The clarity of climate change

We do, indeed, live in interesting times.

On any given day, news from around the globe reports tragic loss of life, economic and/or political crises, corruption, and other social ills – all of which can be sandwiched between stories of technological advances, human courage and generosity, topped by plenty of celebrity scandals and entertainment events. All too much to absorb, but the range has become a relatively normal fare for our overactive minds.

Yet, with all due respect to all that the good people in Oklahoma are suffering through, there are three distinct but related threshold news events from the last month which have long lasting global implications.

∎ On May 10, we were informed that air tested at the summit of the volcano Mauna Loa on the big island of Hawaii had carbon dioxide (CO2) levels which exceeded 400 parts per million (ppm).

Mauna Loa has been the primary testing site for monitoring and reporting the worldwide CO2 level trends since the 1950s. While levels spiked above 400 ppm in the Arctic last year and once before in Hawaii, this was the first time they remained elevated above 400 ppm for a full 24-hour period. Global CO2 levels vary throughout a year, most notably falling as tree leaves in the northern hemisphere sequester 10 billion tons of carbon every growing season, and then rising again with the fall. Yet scientists agree that CO2 levels had remained between 180-280 ppm for the last three million years and fairly stable near that upper range for the last 8,000 years. And that is what is newsworthy about the May 10 report: The last time CO2 levels were this high was over three million years ago, during the Pliocene Era, when the planet was much warmer, ice caps much smaller, and sea level was 60-80 feet higher than it is today. These are the conditions we are creating by burning fossil fuels. You can watch a very effective animated graph showing CO2 level increases at And with this trend, breaking records for hottest temperatures, longest droughts, worst fires, and 100 year storms every few years, are becoming the new normal.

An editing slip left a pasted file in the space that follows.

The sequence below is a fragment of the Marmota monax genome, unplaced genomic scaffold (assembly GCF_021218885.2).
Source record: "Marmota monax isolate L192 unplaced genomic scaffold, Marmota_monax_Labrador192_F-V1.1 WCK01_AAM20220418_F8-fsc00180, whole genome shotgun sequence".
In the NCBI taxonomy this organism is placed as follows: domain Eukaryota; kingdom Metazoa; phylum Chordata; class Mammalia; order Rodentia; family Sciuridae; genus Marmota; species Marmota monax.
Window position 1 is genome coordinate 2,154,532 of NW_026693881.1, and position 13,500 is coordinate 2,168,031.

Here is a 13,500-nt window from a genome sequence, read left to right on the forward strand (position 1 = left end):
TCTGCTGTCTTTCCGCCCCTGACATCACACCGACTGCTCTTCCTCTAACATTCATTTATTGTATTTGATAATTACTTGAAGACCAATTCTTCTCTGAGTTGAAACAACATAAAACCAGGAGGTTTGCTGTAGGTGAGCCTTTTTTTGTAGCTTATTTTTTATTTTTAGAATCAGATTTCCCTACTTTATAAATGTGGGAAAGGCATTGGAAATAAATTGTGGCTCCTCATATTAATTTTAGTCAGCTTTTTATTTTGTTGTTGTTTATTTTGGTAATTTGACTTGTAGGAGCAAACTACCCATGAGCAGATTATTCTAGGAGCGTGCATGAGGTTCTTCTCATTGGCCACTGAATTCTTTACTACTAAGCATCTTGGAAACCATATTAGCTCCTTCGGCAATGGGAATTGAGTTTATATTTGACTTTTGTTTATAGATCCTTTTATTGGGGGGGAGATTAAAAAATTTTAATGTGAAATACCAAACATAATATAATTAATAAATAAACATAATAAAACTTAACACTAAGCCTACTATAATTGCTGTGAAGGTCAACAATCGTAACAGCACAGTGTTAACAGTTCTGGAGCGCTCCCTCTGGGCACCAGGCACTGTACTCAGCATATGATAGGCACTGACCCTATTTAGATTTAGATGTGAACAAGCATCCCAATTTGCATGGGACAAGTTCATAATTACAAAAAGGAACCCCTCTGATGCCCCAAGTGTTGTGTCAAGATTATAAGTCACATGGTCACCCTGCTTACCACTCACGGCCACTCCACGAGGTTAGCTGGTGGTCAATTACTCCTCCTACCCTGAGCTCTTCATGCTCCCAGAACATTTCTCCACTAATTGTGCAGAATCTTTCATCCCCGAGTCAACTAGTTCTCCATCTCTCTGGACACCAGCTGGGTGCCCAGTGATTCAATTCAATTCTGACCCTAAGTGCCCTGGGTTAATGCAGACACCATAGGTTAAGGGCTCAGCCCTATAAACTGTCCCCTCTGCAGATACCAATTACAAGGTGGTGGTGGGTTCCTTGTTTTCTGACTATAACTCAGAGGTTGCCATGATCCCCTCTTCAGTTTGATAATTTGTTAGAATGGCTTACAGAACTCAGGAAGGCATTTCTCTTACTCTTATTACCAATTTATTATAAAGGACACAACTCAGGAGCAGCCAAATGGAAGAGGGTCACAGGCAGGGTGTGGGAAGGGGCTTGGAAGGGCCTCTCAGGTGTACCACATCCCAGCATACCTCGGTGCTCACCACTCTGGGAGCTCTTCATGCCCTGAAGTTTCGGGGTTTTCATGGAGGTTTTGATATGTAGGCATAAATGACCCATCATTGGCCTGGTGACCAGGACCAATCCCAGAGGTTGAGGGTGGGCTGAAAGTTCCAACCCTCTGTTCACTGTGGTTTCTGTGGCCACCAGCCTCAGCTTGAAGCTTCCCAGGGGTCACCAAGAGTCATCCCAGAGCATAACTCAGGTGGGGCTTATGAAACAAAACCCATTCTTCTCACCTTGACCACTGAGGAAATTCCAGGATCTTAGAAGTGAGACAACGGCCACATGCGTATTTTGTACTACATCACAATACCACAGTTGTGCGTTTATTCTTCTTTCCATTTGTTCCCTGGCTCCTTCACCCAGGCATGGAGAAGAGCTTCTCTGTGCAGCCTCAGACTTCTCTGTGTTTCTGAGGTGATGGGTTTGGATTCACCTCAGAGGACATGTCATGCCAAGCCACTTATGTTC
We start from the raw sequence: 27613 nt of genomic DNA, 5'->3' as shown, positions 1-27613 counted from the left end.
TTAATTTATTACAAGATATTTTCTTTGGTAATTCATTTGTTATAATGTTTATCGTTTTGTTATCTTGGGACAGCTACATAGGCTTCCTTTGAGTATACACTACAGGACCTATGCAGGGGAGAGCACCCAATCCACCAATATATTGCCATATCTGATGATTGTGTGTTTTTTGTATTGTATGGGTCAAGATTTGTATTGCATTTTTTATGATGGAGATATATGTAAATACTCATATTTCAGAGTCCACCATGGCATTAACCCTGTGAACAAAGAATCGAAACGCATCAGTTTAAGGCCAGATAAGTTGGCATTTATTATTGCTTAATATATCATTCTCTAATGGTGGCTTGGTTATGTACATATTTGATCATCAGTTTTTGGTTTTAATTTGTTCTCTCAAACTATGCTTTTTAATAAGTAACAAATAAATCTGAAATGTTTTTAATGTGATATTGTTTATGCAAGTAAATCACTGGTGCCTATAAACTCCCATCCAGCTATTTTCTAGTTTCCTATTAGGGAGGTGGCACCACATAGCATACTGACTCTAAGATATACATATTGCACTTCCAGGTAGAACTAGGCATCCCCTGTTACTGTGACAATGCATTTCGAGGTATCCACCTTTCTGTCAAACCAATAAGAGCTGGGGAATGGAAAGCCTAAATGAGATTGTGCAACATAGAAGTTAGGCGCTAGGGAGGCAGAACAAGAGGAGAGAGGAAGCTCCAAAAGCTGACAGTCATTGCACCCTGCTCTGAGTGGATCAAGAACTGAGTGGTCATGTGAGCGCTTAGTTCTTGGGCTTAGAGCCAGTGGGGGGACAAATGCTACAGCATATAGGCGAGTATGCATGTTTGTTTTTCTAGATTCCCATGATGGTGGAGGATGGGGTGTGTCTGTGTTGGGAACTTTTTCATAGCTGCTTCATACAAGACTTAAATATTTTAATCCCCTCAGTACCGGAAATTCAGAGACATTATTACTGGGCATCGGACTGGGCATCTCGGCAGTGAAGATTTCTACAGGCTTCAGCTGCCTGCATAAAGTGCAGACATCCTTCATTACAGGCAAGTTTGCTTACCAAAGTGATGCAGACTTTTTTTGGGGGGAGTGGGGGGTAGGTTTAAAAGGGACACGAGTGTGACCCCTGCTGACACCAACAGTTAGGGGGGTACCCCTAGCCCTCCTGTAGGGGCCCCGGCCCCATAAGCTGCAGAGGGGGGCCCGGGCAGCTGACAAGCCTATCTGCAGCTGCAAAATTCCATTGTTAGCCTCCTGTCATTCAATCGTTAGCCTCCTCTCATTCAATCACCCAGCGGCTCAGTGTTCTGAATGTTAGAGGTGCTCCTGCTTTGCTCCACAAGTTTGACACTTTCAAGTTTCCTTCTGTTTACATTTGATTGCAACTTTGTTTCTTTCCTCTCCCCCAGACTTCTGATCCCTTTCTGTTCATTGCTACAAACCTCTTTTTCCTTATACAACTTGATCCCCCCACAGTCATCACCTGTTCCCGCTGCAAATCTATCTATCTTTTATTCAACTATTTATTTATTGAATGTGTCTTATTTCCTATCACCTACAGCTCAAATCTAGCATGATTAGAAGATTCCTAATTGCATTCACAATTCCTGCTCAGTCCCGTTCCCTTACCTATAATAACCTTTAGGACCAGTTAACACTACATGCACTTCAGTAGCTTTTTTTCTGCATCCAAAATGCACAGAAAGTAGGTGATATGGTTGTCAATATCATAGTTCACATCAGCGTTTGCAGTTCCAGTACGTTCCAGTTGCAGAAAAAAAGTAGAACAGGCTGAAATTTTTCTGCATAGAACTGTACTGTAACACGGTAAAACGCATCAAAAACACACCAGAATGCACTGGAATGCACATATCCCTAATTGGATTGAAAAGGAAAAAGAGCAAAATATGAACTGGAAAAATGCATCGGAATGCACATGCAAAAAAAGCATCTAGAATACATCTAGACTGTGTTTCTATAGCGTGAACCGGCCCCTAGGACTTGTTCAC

∎  In the last few months, huge oil shale deposit discoveries have been announced – on the order of 10 billion to 30 billion barrels each — in Texas, Oklahoma, North Dakota and elsewhere. Conventional oil drilling in the US peaked in the 70s – that means we were no longer finding large sources of oil which could be economically extracted. With the development of “tight oil extraction technologies” – i.e. horizontal drilling and hydraulic fracturing – we can now extract oil from thinner deposits within shale and have now discovered vast “shale fields” in addition to the tar sand deposits known in western Canada. The industry and its pocketed politicians are planning the infrastructure for an oil shale revolution, starting with the pipeline for Canada’s tar sands. And all of this is on top of the fact that if we burn the previously known reserves, we would produce enough carbon emissions to raise the earth’s temperature 5 degrees C (41F) within the lifetimes of people alive today. The world governments agreed in 2009 that allowing a 2 degree Celsius increase would be catastrophic. Yet the world’s fossil fuel financial markets are based on selling enough oil which, when burned, would raise the earth’s average temperature 5 degrees. It bears repeating.